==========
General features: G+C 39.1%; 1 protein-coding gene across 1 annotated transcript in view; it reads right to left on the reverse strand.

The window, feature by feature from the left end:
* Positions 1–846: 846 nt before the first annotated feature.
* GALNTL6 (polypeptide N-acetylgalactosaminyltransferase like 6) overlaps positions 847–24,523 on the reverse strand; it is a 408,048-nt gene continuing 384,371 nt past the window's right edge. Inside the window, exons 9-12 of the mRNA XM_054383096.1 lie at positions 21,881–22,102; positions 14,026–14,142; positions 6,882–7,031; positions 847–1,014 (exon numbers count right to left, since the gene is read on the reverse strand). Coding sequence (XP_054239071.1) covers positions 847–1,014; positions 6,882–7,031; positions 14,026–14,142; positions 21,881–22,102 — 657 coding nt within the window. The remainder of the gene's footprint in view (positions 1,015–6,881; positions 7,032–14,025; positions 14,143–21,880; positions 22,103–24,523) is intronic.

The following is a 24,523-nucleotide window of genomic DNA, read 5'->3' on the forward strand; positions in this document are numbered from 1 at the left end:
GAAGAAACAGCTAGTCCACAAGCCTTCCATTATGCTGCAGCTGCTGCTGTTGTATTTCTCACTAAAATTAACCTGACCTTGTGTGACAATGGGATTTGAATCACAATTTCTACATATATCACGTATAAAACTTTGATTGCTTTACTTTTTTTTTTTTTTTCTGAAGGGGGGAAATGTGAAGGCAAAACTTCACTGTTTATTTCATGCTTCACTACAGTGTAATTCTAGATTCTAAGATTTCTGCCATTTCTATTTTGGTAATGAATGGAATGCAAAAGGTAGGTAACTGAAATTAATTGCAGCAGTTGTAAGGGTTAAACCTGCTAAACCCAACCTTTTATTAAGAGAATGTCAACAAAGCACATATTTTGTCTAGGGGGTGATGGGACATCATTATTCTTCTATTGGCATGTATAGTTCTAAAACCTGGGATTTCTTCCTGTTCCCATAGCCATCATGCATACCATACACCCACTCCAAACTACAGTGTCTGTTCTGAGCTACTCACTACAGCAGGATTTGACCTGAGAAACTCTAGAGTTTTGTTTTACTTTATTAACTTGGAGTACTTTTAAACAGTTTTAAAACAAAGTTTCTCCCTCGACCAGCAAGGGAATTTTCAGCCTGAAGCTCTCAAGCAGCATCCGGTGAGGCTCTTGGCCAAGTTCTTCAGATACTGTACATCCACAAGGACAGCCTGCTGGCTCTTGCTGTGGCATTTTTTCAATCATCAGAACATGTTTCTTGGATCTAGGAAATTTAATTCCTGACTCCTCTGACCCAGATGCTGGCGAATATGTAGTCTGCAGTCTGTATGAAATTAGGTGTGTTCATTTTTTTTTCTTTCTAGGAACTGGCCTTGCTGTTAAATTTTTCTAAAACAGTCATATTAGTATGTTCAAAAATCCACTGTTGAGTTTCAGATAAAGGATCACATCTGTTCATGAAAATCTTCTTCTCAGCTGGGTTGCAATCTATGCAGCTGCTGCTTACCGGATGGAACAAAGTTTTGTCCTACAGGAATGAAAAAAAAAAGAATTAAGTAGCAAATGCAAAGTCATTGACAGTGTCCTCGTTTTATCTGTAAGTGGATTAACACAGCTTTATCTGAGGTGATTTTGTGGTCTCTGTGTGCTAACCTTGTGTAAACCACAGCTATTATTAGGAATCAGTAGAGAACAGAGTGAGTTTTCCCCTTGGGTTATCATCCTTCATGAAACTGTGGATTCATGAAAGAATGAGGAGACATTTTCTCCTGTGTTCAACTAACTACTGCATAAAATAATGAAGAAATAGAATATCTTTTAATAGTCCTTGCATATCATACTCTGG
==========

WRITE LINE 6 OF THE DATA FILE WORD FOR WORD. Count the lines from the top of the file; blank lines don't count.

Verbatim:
GAAGAAACAGCTAGTCCACAAGCCTTCCATTATGCTGCAGCTGCTGCTGTTGTATTTCTCACTAAAATTAACCTGACCTTGTGTGACAATGGGATTTGAATCACAATTTCTACATATATCACGTATAAAACTTTGATTGCTTTACTTTTTTTTTTTTTTTCTGAAGGGGGGAAATGTGAAGGCAAAACTTCACTGTTTATTTCATGCTTCACTACAGTGTAATTCTAGATTCTAAGATTTCTGCCATTTCTATTTTGGTAATGAATGGAATGCAAAAGGTAGGTAACTGAAATTAATTGCAGCAGTTGTAAGGGTTAAACCTGCTAAACCCAACCTTTTATTAAGAGAATGTCAACAAAGCACATATTTTGTCTAGGGGGTGATGGGACATCATTATTCTTCTATTGGCATGTATAGTTCTAAAACCTGGGATTTCTTCCTGTTCCCATAGCCATCATGCATACCATACACCCACTCCAAACTACAGTGTCTGTTCTGAGCTACTCACTACAGCAGGATTTGACCTGAGAAACTCTAGAGTTTTGTTTTACTTTATTAACTTGGAGTACTTTTAAACAGTTTTAAAACAAAGTTTCTCCCTCGACCAGCAAGGGAATTTTCAGCCTGAAGCTCTCAAGCAGCATCCGGTGAGGCTCTTGGCCAAGTTCTTCAGATACTGTACATCCACAAGGACAGCCTGCTGGCTCTTGCTGTGGCATTTTTTCAATCATCAGAACATGTTTCTTGGATCTAGGAAATTTAATTCCTGACTCCTCTGACCCAGATGCTGGCGAATATGTAGTCTGCAGTCTGTATGAAATTAGGTGTGTTCATTTTTTTTTCTTTCTAGGAACTGGCCTTGCTGTTAAATTTTTCTAAAACAGTCATATTAGTATGTTCAAAAATCCACTGTTGAGTTTCAGATAAAGGATCACATCTGTTCATGAAAATCTTCTTCTCAGCTGGGTTGCAATCTATGCAGCTGCTGCTTACCGGATGGAACAAAGTTTTGTCCTACAGGAATGAAAAAAAAAAGAATTAAGTAGCAAATGCAAAGTCATTGACAGTGTCCTCGTTTTATCTGTAAGTGGATTAACACAGCTTTATCTGAGGTGATTTTGTGGTCTCTGTGTGCTAACCTTGTGTAAACCACAGCTATTATTAGGAATCAGTAGAGAACAGAGTGAGTTTTCCCCTTGGGTTATCATCCTTCATGAAACTGTGGATTCATGAAAGAATGAGGAGACATTTTCTCCTGTGTTCAACTAACTACTGCATAAAATAATGAAGAAATAGAATATCTTTTAATAGTCCTTGCATATCATACTCTGG